Applying design thinking at the heart of L&D delivery
Most companies want to see employee engagement with learning programmes to achieve the desired company goals, but the majority are not succeeding. Towards Maturity found that while, 96% of organisations want to improve employee engagement with learning, only 20% are successful.
This is largely because it is not enough simply to roll out the latest elearning platform and encourage employees to use it. The traditional implementation process needs to be turned on its head. Using the latest ‘design thinking’ approach, training professionals would begin by considering the specific needs of each individual employee.
The concept of design thinking originates from UX, user experience, design. UX experts are dedicated to enhancing user satisfaction with the process of using a product. They focus on the usability, accessibility and even pleasure that interacting with the product brings.
In the learning and development domain, the product may be an elearning module. UX designers look at every step of the user experience to make sure that it is engaging and accessible.
And now artificial intelligence software can give learning systems greater insight into individual learners than ever before, by predicting the type of content that is of most interest or relevance to each user, and by adapting to each person's learning habits or speed.
Relevant to daily realities
Designing an engaging learning module is not just about making it graphically appealing and easy to use. Crucially, it must be relevant to each individual user, reflecting their daily realities at work and delivering the learning they need on the job. There are several approaches that training professionals can take to bring design thinking to their learning delivery:
- Design blended learning that works together effectively. Offer users integrated learning experiences ranging from self-directed elearning through to collaborative learning with peers and mentors.
Make sure that each learner can see that the learning programme comprising all these different learning experiences is well designed and integrated. At the same time, each learner should see their learning program overtly mapped against personal and wider business objectives.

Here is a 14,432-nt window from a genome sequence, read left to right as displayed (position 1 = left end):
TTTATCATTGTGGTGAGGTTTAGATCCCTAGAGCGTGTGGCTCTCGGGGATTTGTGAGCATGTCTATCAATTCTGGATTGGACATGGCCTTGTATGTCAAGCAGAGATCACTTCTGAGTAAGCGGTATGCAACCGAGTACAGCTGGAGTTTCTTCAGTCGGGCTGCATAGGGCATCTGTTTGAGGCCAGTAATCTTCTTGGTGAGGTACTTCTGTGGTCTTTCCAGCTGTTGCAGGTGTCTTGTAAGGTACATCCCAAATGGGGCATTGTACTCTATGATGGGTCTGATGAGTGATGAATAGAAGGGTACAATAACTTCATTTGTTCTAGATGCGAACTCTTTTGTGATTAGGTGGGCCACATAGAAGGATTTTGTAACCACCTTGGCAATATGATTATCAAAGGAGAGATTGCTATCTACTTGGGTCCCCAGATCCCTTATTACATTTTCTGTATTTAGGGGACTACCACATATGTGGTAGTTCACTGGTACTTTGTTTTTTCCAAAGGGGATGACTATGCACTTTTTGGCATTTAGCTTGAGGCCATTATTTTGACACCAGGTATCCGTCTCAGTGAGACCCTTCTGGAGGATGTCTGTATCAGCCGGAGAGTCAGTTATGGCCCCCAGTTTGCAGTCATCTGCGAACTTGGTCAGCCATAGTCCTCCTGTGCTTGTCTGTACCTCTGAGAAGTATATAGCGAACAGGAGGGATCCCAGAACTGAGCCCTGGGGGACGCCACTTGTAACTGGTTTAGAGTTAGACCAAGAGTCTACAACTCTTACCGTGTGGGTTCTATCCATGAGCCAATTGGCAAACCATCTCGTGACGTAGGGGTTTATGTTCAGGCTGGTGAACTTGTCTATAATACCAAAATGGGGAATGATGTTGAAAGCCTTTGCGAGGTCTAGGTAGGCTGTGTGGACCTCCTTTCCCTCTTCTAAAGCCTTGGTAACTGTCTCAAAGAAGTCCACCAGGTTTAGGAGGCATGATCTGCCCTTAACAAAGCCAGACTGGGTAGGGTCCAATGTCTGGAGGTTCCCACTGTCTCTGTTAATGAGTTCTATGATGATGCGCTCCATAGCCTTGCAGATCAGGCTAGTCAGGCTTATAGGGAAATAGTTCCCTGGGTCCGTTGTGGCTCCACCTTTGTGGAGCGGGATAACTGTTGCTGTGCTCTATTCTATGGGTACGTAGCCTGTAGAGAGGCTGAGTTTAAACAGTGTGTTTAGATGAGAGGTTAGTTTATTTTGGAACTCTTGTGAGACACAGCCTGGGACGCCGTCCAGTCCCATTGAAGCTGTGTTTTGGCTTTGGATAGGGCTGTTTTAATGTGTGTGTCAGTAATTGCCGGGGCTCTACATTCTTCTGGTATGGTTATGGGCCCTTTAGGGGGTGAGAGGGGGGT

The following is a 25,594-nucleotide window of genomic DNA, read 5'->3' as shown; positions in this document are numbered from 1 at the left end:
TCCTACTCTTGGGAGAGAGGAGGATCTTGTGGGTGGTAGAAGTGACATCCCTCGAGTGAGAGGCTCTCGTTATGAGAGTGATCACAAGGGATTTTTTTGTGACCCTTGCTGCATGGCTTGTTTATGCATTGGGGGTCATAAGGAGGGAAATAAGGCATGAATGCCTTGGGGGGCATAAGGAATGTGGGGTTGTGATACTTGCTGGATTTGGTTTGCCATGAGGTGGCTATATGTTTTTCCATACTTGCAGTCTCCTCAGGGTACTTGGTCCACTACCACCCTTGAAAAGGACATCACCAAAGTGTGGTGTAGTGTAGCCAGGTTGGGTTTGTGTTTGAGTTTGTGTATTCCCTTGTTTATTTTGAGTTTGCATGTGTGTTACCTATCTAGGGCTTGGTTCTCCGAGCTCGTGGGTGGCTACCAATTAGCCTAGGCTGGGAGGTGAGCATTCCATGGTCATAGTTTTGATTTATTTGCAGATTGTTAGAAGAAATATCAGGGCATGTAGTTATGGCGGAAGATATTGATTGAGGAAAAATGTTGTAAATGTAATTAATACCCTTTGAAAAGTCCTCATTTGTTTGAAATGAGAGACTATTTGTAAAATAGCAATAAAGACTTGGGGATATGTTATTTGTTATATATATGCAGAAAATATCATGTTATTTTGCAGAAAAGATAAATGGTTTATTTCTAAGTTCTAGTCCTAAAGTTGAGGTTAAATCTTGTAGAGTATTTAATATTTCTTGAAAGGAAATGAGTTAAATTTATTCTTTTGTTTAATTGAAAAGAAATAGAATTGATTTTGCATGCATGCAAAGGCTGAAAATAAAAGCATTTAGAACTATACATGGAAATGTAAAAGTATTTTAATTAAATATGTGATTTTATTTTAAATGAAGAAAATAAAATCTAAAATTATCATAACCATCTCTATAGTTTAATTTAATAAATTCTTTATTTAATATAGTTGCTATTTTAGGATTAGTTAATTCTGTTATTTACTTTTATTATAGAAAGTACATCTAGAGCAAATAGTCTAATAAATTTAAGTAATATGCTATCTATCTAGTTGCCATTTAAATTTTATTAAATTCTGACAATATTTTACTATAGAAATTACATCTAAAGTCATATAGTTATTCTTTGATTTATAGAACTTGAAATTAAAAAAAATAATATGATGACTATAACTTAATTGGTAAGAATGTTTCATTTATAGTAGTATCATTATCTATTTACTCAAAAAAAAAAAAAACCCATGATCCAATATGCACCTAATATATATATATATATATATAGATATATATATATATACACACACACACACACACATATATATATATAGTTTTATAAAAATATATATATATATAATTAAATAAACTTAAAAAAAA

- Design a content curation strategy. As part of the focus of design thinking on the individual user experience, it is important to look for opportunities to bring in more depth and breadth of learning content onto the platform. That way, learners can access content that is highly relevant to their needs.
On average, only 13% of companies have a content curation strategy. However, among top performing learning organisations, 51% curate content. To keep content relevant, curation must be continuous; 87% of top performing organisations regularly review learning content to make sure it's aligned with business goals, with 82% removing material which is no longer relevant.
- Take a user first approach to designing gamification. Gamifying elearning modules, by setting achievable targets and fostering competition between peers, can be seen as a quick fix for user engagement in elearning. However, it is not that simple.
Successful games succeed because they are fun. It is important to make learning content enjoyable. Interactive exercises, video clips and a story-based progression through the learning journey are all excellent ideas. But they will only work if they are fun and relevant to each individual learner.
Gamified learning is increasingly delivered to learners’ mobile devices, where user experience and ease of navigation is key.
A number of the newest world leading companies, including Pixar and AirBnb, have put design thinking at the heart of their HR approach as well as their customer experience.
When the focus is switched from what the employee needs to learn to how the employee learns best, learning and engagement rates will rise. When passive consumption of learning is replaced with active engagement, learning will be more successful and employees will gain the skills that both they and the business require.
To find out more about how to apply the user-centric approach to your learning delivery, download this Speexx white paper.
Dr. Ina Weinbauer-Heidel and Dirk Meißner conclude their piece for TJ subscribers on practical tips and tools for effective learning transfer.
Dr. Ina Weinbauer-Heidel and Dirk Meißner give TJ subscribers practical tips and tools for effective learning transfer.
Today we take one of our occasional diversions into children's education. Thomas Bradley talks about the importance of STEM learning.